"If Rivera was an unpaid helper, that would explain why he reported no income from the slots campaign on financial-disclosure forms he submitted to the state ethics commission in 2006, 2007 and 2008."
    The money, instead, was paid to an entity called Millennium Marketing. An attorney for Flagler (known lately, in all its slotty glory, as Magic City Casino) told Hiaasen and Mazzei that it was Rivera who insisted on running the money through Millennium.

    Perhaps it is only one of the coincidences peculiar to life in the Magic City that Millennium happens to be run by Rivera's 70-year-old mother and his godmother. ...

    Hiaasen and Mazzei stumbled across another confounding oddity in the Rivera-Millennium contract: The track-turned-casino still owes Millennium and Momma's little helper an additional half-million dollars for a "success fee.'' The would-be recipients have never bothered to collect -- another mysterious aspect of the ever-enigmatic Rivera. ...

    The Miami-Dade State Attorney's Office, however, has developed a keen interest in the puzzling employment history of David Rivera, along with his obtuse disclosures and meandering explanations.
    Much more here: "Did 'Momma's little helper,' Congressman-elect David Rivera, call the shots on slots campaign?"

    The best we can do?

    "Attorney General-elect Pam Bondi says she wants to help restore balance between the federal government and the states. Today she announced her support of the Repeal Amendment, an amendment to the U.S. Constitution which would allow two-thirds of the states to repeal any law or regulation of Congress." "Florida's Pam Bondi Joins 11 Other States to Support 'Repeal Amendment'".

    Poor Ricky getting few takers

    "Scott, who ran on a platform of shaking up state government, has yet to announce a single appointment." "Scott keeping on high-level state staff temporarily". See also "Scott asks 400 state staffers to rescind resignations for now". See also "Scott asks more than 400 top-level state officials to stay on the job".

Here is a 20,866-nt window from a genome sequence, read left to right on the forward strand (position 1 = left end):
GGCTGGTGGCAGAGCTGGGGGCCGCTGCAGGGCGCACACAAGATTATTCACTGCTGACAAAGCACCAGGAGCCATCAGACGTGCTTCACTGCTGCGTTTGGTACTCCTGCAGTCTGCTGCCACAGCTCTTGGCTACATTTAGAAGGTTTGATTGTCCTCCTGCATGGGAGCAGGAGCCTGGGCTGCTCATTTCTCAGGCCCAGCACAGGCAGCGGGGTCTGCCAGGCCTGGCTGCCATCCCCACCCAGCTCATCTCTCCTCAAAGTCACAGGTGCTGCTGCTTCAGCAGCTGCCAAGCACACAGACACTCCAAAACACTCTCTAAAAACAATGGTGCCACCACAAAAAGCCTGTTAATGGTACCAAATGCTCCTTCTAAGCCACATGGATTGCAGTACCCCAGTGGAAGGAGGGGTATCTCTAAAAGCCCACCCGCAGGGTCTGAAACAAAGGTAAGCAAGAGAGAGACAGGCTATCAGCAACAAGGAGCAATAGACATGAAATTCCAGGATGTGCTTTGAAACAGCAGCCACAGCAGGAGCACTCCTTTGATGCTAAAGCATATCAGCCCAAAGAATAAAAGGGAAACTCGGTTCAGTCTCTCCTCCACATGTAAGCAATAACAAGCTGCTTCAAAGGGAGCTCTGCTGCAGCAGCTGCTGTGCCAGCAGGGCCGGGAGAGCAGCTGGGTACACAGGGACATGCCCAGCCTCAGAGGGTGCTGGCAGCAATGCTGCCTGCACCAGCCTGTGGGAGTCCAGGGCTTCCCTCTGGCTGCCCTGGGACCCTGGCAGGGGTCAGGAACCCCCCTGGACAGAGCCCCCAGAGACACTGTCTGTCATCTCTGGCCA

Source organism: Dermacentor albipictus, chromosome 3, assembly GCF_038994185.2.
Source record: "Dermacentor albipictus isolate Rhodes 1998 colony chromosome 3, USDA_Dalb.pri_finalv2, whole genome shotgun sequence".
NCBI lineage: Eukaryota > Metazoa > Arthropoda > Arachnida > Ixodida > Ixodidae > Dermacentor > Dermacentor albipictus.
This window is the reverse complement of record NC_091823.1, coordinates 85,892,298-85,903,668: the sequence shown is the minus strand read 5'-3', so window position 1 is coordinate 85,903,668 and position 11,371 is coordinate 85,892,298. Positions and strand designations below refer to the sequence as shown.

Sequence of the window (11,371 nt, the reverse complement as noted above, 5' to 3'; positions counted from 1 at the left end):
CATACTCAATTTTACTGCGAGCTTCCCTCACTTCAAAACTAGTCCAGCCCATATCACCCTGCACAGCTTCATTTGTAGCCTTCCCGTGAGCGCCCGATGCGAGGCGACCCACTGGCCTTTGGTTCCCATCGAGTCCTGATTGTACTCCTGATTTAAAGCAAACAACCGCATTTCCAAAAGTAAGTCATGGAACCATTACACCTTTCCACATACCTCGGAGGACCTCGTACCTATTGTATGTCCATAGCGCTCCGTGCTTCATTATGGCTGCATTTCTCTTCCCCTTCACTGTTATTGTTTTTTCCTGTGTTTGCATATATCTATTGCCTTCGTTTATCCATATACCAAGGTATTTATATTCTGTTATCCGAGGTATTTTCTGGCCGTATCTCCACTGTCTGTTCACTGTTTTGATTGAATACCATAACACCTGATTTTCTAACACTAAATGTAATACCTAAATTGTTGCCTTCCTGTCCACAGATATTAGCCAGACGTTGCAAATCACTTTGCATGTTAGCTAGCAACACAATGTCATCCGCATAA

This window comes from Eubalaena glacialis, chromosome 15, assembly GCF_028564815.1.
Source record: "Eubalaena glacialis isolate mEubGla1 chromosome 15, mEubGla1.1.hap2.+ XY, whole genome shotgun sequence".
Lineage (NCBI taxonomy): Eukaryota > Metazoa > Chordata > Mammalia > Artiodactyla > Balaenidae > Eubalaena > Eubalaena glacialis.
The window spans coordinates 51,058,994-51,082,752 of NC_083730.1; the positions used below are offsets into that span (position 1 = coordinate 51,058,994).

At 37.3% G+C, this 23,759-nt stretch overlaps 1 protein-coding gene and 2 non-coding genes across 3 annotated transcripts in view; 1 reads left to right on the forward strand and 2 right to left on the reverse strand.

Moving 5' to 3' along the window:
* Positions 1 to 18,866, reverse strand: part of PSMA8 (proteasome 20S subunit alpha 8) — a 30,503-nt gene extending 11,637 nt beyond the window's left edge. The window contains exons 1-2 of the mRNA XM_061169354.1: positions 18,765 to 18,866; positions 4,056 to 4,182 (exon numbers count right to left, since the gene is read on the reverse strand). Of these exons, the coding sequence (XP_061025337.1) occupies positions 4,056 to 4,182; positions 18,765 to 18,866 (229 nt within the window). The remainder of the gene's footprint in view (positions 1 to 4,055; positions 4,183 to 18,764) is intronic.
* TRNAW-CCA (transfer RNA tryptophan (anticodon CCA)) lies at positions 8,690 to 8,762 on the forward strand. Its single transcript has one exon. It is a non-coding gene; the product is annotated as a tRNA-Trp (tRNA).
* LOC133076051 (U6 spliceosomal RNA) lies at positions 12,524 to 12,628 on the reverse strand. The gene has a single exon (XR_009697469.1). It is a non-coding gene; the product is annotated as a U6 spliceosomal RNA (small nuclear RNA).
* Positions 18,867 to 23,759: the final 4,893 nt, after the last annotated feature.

The Palm Beach Post editors write that Rick Scott seems to have "failed his first assignment."

    This is the same Rick Scott who said seven weeks ago as he named a transition team: "We're rolling." ...

    Predictably, Mr. Scott's transition chairwoman - the lawyer he hired when his hospital company faced fraud charges - dismisses the delay. ...

    Candidate Rick Scott said he would bring that CEO-efficiency mind-set to running the state. So to run the transition he names a person with a strong connection to him but a faint connection to Florida?
    "Scott transition: With many key posts still unfilled, let's not get to work".

    The "Coronation"

    "Folks inside Team Scott are starting to refer to Jan. 4 as the 'coronation' instead of the inauguration, which is expected to exceed $3 million in costs." "Rick Scott inaugural haul climbs to $2.5 million".

    Yee haw!

    "Scott's inaugural parade-participant list announced".

    "A flashy finish"

    "With his tenure in the U.S. Senate coming to a close, less than a year and a half after Gov. Charlie Crist appointed him to the seat vacated by Mel Martinez, Republican U.S. Sen. George LeMieux attempted to walk away from Washington with a flashy finish and hope for a curtain call -- increasing speculation that he intends to take on Democratic U.S. Sen. Bill Nelson in 2012." "George LeMieux Exits Stage Right".